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Amyotrophic Lateral Sclerosis
(ALS; Lou Gehrig's Disease; Motor Neuron Disease)
by Rosalyn Carson-DeWitt, MD
Amyotrophic lateral sclerosis (ALS) is a nervous system disorder that worsens over time. It affects nerves in the brain and spine that are responsible for muscle movement. The nerves gradually die, which can lead to almost total paralysis, including being unable to breathe. ALS is fatal, often due to respiratory failure.
The cause of ALS is unknown. Genes may play a role.
The symptoms of ALS are caused by the death of the nerves. If the nerves can't send signals to the muscle, then they are unable to work. Overtime, the muscles become weak and shrink from lack of use.
Risk Factors TOP
Factors that may increase your chance of ALS include:
Military veterans have twice the risk of ALS as the general population. It is not clear why.
The first signs of ALS are subtle and can be different from person to person. They may include:
The speed of the progression can be very different between people. As the disease progresses it can lead to:
You will be asked about your symptoms and medical history. A physical exam will be done. There are no tests that can specifically diagnose ALS. Instead, tests will be done to rule out other medical conditions.
Imaging tests to look for changes in the brain or spine may include:
Other tests may include:
Your muscles and nerves may also be checked. This can be done with electromyogram (EMG)/nerve conduction velocities (NCV).
Your thinking and processing skills may also be checked.
There is currently no cure for ALS. A combination of treatments may help to reduce or manage symptoms. Treatment options include:
The drug riluzole and edaravone have been approved for ALS. The drugs may slightly improve functioning, but it does not stop the disease from progressing.
Medications may include:
Other Types of Treatments
Supportive care may be needed as ALS progresses, including:
There are no current guidelines to prevent ALS because the cause is unknown.
National Institute of Neurological Disorders and Stroke
Amyotrophic Lateral Sclerosis Society of British Columbia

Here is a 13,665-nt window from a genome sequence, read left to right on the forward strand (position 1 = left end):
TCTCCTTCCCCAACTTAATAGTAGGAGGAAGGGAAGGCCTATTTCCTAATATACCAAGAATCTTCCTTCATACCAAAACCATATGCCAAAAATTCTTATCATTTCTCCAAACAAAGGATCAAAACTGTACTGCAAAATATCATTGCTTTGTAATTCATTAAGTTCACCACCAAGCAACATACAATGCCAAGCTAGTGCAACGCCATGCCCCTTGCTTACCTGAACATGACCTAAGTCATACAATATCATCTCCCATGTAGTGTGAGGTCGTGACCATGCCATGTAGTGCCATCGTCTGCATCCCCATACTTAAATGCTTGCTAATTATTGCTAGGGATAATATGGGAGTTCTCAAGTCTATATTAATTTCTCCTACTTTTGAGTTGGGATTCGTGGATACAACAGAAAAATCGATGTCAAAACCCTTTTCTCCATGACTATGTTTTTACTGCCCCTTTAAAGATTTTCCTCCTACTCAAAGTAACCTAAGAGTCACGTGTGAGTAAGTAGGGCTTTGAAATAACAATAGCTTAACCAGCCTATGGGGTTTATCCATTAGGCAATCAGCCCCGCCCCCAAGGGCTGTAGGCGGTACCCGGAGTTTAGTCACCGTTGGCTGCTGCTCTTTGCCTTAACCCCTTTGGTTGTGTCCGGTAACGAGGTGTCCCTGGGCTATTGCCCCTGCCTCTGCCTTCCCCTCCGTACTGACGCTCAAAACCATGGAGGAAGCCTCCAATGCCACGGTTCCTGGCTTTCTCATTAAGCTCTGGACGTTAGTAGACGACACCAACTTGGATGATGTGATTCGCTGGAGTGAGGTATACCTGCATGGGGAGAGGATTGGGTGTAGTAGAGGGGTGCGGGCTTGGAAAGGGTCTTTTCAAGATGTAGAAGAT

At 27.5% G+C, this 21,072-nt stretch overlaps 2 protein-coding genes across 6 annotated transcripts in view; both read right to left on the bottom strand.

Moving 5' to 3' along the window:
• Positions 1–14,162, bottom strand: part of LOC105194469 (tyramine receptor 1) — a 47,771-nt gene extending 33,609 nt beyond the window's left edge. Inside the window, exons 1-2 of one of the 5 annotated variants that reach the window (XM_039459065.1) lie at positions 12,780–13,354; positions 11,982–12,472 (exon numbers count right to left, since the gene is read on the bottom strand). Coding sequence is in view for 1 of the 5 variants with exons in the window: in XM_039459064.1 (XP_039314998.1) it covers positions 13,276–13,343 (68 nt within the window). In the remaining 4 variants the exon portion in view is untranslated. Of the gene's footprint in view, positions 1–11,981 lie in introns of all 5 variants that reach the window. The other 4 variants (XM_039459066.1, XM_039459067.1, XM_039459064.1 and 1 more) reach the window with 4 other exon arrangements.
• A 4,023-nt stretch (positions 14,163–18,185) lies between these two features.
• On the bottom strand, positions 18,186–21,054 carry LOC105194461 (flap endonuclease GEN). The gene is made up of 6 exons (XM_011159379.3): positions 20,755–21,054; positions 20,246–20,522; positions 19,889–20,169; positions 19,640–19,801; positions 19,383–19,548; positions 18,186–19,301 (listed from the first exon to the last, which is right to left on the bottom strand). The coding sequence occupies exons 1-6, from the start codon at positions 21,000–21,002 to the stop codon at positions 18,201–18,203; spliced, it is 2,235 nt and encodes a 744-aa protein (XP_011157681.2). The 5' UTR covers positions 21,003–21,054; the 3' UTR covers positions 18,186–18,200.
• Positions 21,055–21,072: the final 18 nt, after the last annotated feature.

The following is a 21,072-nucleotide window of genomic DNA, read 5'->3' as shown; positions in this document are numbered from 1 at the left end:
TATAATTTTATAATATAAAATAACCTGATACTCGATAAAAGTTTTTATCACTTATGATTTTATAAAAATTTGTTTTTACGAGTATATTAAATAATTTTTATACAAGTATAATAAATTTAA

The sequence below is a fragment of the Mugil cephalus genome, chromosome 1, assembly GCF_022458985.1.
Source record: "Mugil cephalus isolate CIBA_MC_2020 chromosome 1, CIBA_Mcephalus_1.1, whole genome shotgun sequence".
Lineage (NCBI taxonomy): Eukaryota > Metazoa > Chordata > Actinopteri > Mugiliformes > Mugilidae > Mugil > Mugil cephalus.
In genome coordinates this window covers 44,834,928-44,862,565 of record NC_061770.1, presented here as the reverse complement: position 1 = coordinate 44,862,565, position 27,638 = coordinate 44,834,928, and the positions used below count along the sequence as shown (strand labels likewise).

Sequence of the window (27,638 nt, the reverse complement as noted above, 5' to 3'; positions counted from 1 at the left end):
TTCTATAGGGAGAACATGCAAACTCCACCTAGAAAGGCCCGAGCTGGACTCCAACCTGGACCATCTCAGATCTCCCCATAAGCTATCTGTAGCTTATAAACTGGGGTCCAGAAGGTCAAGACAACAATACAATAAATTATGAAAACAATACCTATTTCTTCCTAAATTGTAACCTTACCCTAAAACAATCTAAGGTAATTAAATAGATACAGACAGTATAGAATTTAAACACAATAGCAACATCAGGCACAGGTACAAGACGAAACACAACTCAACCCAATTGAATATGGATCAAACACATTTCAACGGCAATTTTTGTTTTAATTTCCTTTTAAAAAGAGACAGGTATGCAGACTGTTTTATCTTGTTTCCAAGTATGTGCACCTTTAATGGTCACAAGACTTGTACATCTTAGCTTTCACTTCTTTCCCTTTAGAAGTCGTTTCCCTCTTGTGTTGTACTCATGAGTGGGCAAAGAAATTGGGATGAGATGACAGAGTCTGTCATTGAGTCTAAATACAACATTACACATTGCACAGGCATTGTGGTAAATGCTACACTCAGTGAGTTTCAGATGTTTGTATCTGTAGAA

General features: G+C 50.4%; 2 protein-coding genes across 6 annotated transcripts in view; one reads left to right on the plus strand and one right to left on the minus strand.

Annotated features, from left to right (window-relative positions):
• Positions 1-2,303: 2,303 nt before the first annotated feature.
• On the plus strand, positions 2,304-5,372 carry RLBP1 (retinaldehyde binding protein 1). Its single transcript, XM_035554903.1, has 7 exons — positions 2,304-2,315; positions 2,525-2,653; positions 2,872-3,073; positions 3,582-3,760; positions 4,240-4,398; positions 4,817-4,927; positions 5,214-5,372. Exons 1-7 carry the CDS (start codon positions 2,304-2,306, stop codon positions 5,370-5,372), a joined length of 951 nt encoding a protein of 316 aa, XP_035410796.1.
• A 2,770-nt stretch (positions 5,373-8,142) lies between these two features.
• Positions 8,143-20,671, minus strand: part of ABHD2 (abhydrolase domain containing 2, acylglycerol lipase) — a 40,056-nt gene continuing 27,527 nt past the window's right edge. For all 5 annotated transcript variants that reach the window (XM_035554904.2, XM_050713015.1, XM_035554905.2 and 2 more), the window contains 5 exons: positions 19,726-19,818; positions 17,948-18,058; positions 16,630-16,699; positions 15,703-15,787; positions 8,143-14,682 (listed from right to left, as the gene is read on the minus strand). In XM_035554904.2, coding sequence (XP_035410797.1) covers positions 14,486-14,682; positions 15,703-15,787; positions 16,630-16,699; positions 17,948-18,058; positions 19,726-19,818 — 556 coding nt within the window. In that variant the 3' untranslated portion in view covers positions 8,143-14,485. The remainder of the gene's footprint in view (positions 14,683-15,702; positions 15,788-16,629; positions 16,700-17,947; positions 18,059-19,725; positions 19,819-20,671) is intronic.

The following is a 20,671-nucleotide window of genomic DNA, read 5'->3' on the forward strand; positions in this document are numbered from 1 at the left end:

Aggarwal, SP, Zinman L, Simpson E, et al. Clinical trial testing lithium in ALS terminates early for futility. Lancet Neurol. 2010;9(5):481-488.
Amyotrophic lateral sclerosis. EBSCO DynaMed Plus website. Available at: http://www.dynamed.... Updated November 22, 2017. Accessed February 21, 2018.
Amyotrophic lateral sclerosis (ALS) fact sheet. National Institute of Neurological Disorders and Stroke website. Available at: https://www.ninds.nih.gov/Disorders/Patient-Caregiver-Education/Fact-Sheets/Amyotrophic-Lateral-Sclerosis-ALS-Fact-Sheet. Updated January 8, 2018. Accessed February 21, 2018.
Sathasivam S. Managing patients with amyotrophic lateral sclerosis. Eur J Intern Med. 2009;20(4):355-358.
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4/17/2008 DynaMed Plus Systematic Literature Surveillance http://www.dynamed...: Fornai F, Longone P, Cafaro L, et al. Lithium delays progression of amyotrophic lateral sclerosis. Proc Natl Acad Sci USA. 2008;105(6):2052-2057.
1/14/2011 DynaMed Plus Systematic Literature Surveillance http://www.dynamed...: Mateen FJ, Carone M, Sorenson EJ. Patients who survive 5 years or more with ALS in Olmsted County, 1925-2004. J Neurol Neurosurg Psychiatry. 2010;81(10):1144-1146.
9/3/2014 DynaMed Plus Systematic Literature Surveillance. Available at: http://www.dynamed...: Wippold FJ, Cornelius RS, Broderick DF, et al. American College of Radiology (ACR) Appropriateness Criteria for dementia and movement disorders. Available at:
...(Click grey area to select URL)
Updated 2014. Accessed February 12, 2016.
9/26/2017 DynaMed Plus Systematic Literature Surveillance. Available at: http://www.dynamed...: US Food and Drug Administration. FDA approves drug to treat ALS. Available at: https://www.fda.gov/NewsEvents/Newsroom/PressAnnouncements/ucm557102.htm. Published May 5, 2017. Accessed September 26, 2017.
Last reviewed February 2018 by EBSCO Medical Review Board Rimas Lukas, MD
Last Updated: 9/26/2017
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